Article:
We did not expect these efforts to result in a quick change in policy, as the issue of renewable energy development has presented obstacles that make it especially challenging. Here, the entrenched interests of corporations, the Democratic Party, major environmental organizations, and the big foundations have aligned to support the industrialization of our desert public lands and have formed a bulwark of misinformation and false choices in support of Big Solar.
Our latest action brings us head-to-head against the Administration and its policy: Western Lands Project, the Desert Protective Council, and Western Watersheds Project have filed a legal challenge against the Interior Department’s decision to keep 19 millions of acres of public land available to industry for utility-scale solar plants.
Western Lands Staff Attorney Chris Krupp is representing the plaintiffs.
The complaint filed on February 12, 2013 cited the government’s failure to consider alternatives that would focus solar development on degraded lands and in the alreadybuilt environment. The government’s analysis under the National Environmental Policy Act (NEPA) ignored alternative approaches that would be far less damaging to the environment, more efficient, and less costly to taxpayers and ratepayers.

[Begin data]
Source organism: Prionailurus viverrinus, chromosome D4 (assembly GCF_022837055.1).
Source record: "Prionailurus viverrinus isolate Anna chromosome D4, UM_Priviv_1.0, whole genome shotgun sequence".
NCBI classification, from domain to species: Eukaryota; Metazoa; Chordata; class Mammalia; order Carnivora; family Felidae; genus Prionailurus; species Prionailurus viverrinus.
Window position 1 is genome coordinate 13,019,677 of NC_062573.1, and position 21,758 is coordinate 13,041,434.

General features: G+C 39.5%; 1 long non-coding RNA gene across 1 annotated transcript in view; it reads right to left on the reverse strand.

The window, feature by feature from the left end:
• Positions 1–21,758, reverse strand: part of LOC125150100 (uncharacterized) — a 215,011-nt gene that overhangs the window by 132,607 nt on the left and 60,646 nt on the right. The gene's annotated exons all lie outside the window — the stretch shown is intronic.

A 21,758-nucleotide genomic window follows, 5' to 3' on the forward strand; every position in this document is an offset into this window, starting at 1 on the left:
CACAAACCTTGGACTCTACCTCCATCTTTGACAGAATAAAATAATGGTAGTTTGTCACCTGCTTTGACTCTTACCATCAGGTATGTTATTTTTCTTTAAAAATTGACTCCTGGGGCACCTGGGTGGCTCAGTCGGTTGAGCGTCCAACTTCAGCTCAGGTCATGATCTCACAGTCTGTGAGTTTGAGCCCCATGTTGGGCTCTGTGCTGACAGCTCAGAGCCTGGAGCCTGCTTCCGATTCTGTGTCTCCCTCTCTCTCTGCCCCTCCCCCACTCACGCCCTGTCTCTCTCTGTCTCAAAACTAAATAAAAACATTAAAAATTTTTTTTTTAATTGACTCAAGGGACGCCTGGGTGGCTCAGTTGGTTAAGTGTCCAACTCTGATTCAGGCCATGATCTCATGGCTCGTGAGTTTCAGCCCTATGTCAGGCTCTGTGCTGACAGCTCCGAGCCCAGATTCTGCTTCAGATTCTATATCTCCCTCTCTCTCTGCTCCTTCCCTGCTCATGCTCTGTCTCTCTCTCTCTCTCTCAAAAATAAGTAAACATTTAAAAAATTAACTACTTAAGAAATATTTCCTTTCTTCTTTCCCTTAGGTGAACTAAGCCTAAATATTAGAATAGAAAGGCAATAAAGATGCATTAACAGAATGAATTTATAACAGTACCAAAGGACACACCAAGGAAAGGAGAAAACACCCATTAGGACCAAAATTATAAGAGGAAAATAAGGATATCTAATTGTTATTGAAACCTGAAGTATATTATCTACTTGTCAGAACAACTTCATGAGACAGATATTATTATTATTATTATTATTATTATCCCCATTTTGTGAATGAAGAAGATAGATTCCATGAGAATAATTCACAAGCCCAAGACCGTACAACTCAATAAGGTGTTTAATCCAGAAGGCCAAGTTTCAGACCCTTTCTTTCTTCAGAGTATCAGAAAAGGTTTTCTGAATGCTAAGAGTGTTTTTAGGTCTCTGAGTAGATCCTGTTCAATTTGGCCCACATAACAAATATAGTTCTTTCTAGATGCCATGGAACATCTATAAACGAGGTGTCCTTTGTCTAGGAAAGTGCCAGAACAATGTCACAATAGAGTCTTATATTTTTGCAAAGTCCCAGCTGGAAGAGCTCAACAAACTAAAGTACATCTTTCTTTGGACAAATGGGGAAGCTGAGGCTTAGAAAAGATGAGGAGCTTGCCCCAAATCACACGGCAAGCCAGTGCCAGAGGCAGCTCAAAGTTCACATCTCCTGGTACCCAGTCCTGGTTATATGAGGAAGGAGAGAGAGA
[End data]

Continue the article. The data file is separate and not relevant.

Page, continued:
WRONG FROM THE START
In May 2008, the Interior and Energy departments initiated an effort that would result in a policy for siting industrial-scale solar projects on public land. The centerpiece was a programmatic environmental impact statement (PEIS). Like a regular environmental impact statement (EIS), this would look at alternatives—but beyond the single-project, site-specific analysis in a regular EIS, its goal would be to arrive at an overall framework for the government’s permitting of solar projects.
Soon after this, Obama Interior Secretary Ken Salazar made solar development on public land a top priority and one of his highest-profile issues, heralding an approach he called “smart from the start.” The Bureau of Land Management, an agency of Interior, manages the lands involved and was in charge of the PEIS effort. Initially, the BLM focused on identifying Solar Energy Zones—defined areas within which solar development would be permitted—in six southwestern states, adding up to some 670,000 acres.